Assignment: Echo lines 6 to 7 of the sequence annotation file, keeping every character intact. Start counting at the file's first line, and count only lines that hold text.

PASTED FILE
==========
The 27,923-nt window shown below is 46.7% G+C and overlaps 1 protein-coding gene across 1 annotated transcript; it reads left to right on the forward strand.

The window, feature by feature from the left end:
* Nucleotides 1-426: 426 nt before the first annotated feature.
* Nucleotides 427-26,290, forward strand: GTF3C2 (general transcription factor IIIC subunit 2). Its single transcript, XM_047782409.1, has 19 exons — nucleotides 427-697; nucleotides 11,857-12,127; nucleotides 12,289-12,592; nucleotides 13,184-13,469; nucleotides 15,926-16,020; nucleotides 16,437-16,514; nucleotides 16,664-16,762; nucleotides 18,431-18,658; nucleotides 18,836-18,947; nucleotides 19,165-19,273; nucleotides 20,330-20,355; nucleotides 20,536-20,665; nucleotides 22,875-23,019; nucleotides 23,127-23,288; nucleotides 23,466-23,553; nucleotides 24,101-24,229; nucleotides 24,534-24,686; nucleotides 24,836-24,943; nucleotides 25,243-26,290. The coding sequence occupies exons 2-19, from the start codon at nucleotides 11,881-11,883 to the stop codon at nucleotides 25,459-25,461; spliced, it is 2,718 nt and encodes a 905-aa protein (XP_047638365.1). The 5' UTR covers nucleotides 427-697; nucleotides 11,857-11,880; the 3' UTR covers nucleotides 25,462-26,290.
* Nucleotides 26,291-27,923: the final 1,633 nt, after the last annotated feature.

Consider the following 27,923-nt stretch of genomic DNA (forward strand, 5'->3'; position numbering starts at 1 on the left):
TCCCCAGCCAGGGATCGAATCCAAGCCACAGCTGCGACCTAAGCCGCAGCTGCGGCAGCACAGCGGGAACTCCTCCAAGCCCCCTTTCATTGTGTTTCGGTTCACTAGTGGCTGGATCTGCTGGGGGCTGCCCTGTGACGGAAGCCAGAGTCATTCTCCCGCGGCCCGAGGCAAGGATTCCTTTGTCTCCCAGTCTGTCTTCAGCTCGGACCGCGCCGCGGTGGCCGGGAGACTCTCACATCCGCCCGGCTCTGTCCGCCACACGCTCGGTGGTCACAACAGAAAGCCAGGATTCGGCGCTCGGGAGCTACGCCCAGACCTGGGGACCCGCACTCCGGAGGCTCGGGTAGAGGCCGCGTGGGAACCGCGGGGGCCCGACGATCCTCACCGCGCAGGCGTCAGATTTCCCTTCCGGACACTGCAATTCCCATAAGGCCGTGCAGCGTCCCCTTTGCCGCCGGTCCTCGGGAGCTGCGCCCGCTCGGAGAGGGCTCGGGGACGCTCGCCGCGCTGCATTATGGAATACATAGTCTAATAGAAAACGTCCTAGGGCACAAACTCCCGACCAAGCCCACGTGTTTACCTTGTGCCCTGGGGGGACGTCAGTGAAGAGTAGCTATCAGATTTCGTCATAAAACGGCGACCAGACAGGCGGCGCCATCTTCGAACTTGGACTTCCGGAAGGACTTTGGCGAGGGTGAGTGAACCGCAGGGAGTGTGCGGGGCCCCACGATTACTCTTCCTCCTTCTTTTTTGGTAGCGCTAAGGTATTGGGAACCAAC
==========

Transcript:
Consider the following 27,923-nt stretch of genomic DNA (forward strand, 5'->3'; position numbering starts at 1 on the left):
TCCCCAGCCAGGGATCGAATCCAAGCCACAGCTGCGACCTAAGCCGCAGCTGCGGCAGCACAGCGGGAACTCCTCCAAGCCCCCTTTCATTGTGTTTCGGTTCACTAGTGGCTGGATCTGCTGGGGGCTGCCCTGTGACGGAAGCCAGAGTCATTCTCCCGCGGCCCGAGGCAAGGATTCCTTTGTCTCCCAGTCTGTCTTCAGCTCGGACCGCGCCGCGGTGGCCGGGAGACTCTCACATCCGCCCGGCTCTGTCCGCCACACGCTCGGTGGTCACAACAGAAAGCCAGGATTCGGCGCTCGGGAGCTACGCCCAGACCTGGGGACCCGCACTCCGGAGGCTCGGGTAGAGGCCGCGTGGGAACCGCGGGGGCCCGACGATCCTCACCGCGCAGGCGTCAGATTTCCCTTCCGGACACTGCAATTCCCATAAGGCCGTGCAGCGTCCCCTTTGCCGCCGGTCCTCGGGAGCTGCGCCCGCTCGGAGAGGGCTCGGGGACGCTCGCCGCGCTGCATTATGGAATACATAGTCTAATAGAAAACGTCCTAGGGCACAAACTCCCGACCAAGCCCACGTGTTTACCTTGTGCCCTGGGGGGACGTCAGTGAAGAGTAGCTATCAGATTTCGTCATAAAACGGCGACCAGACAGGCGGCGCCATCTTCGAACTTGGACTTCCGGAAGGACTTTGGCGAGGGTGAGTGAACCGCAGGGAGTGTGCGGGGCCCCACGATTACTCTTCCTCCTTCTTTTTTGGTAGCGCTAAGGTATTGGGAACCAAC